Commercial radio, the Midnight Special and American Bandstand probably influenced my tastes the most as a kid.  I worked throwing a paper route and mowing lawns to feed my thirst for records – 45’s, and LP’s.  One of my first 45’s was Stevie Wonder’s “You are the Sunshine of My Life” and one of my first albums was his landmark Innervisions, which ranks up there as one of my favorite LPs.   My dad turned me onto Joni Mitchell and Nick Drake in my mid-teens.  I felt some liberation from commercial radio when my sister brought home a Jeff Beck album, Blow by Blow.  And that led to my interest in jazz rock fusion, back to Miles and on to Weather Report and Herbie Hancock.  I discovered a lot of music on my own, often quite randomly; sometimes I bought an album of an unknown (to me) artist for the cover art or photography.  This is how I stumbled across the music of the Pat Metheny Group below:

Pat Metheny_Fayetteville AR 1984

I often joke that I have musical genes but no gift.  I may have an ear for music, but apart from some piano lessons at age 7, no formal training.  I owe my ability to appreciate and understand jazz and classical music to early and constant exposure.  I am proof that an average person can learn to like music that he previously rejected. But this process takes time, in my case, it took years.  Will I ever learn to love country and folk, rap and heavy metal?  Probably not due to the lack of early and consistent exposure; respect yes, love…love is such a strong word.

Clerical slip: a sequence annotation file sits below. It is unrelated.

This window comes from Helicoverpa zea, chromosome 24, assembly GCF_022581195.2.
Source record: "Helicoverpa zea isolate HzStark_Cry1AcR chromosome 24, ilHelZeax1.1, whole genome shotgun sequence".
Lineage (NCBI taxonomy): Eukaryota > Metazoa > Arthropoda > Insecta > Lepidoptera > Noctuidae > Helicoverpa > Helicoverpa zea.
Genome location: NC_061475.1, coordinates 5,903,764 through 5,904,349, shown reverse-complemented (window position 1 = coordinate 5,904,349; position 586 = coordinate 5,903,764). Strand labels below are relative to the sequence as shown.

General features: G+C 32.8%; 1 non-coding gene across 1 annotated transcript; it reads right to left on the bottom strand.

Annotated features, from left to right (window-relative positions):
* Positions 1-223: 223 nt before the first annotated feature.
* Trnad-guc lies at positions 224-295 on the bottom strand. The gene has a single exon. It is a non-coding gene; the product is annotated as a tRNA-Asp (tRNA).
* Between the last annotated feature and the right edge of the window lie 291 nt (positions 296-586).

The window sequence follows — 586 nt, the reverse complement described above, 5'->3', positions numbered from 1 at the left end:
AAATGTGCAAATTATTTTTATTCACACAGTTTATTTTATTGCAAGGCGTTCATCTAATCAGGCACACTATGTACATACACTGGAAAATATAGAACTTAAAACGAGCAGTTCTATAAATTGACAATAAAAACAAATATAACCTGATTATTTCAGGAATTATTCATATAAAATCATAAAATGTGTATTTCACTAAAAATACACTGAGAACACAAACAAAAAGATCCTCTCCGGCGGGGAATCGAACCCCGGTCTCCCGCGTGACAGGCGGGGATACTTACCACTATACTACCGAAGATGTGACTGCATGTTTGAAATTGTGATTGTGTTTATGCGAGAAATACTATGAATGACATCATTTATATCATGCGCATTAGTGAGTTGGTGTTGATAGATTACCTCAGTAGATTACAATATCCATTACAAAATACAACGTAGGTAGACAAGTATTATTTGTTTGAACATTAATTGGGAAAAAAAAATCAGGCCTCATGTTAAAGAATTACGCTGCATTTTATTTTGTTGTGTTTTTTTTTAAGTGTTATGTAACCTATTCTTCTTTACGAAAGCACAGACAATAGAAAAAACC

Here’s another self-indulgent look at the influences on my musical tastes:

  • Rock, Pop and R&B – Commercial radio, the Midnight Special, American Bandstand, Soul Train, friends, record stores and album covers
  • Jazz – my dad, my sister, Guitar Player magazine (the John McGlaughlin edition), KUAF, and a Miles record
  • Alternative and Punk – MTV, KUAF and KRFA DJ M.A.
  • Classical – my mom, ML Thompson, church organists, music appreciation class in college (an easy A),  Menotti’s Amhal and the Night Visitors and Star Trek
  • Blues – Muddy Waters with Eric Clapton one night in Pine Bluff, Arkansas
  • Industrial, Ambient, Minimalist and Odd Sounds – the drone of the industrial strength fan on a hot day in elementary school, church organists, WZBC and the laundry room at home where I used to chill and listen to the washer and dryer.

Sonically Charged CDs